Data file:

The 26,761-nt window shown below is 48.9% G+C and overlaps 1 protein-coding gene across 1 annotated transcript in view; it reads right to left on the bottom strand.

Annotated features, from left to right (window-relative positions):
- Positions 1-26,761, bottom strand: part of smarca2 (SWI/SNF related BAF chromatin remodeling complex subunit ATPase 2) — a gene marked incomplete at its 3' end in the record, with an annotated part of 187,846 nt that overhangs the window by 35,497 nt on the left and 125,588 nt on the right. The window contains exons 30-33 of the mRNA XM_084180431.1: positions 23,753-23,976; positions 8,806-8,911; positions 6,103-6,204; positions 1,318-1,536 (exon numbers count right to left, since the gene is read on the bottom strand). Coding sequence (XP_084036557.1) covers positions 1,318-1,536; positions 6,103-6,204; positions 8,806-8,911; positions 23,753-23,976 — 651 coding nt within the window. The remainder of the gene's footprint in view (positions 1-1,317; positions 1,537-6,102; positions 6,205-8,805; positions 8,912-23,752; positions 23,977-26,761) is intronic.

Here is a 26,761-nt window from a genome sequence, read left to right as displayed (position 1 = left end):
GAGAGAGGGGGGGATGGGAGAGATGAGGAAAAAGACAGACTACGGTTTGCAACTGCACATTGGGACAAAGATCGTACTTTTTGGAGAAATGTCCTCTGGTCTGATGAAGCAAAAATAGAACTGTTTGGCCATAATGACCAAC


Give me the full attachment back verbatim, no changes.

The 26,761-nt window shown below is 48.9% G+C and overlaps 1 protein-coding gene across 1 annotated transcript in view; it reads right to left on the bottom strand.

Annotated features, from left to right (window-relative positions):
- Positions 1-26,761, bottom strand: part of smarca2 (SWI/SNF related BAF chromatin remodeling complex subunit ATPase 2) — a gene marked incomplete at its 3' end in the record, with an annotated part of 187,846 nt that overhangs the window by 35,497 nt on the left and 125,588 nt on the right. The window contains exons 30-33 of the mRNA XM_084180431.1: positions 23,753-23,976; positions 8,806-8,911; positions 6,103-6,204; positions 1,318-1,536 (exon numbers count right to left, since the gene is read on the bottom strand). Coding sequence (XP_084036557.1) covers positions 1,318-1,536; positions 6,103-6,204; positions 8,806-8,911; positions 23,753-23,976 — 651 coding nt within the window. The remainder of the gene's footprint in view (positions 1-1,317; positions 1,537-6,102; positions 6,205-8,805; positions 8,912-23,752; positions 23,977-26,761) is intronic.

Here is a 26,761-nt window from a genome sequence, read left to right as displayed (position 1 = left end):
GAGAGAGGGGGGGATGGGAGAGATGAGGAAAAAGACAGACTACGGTTTGCAACTGCACATTGGGACAAAGATCGTACTTTTTGGAGAAATGTCCTCTGGTCTGATGAAGCAAAAATAGAACTGTTTGGCCATAATGACCAAC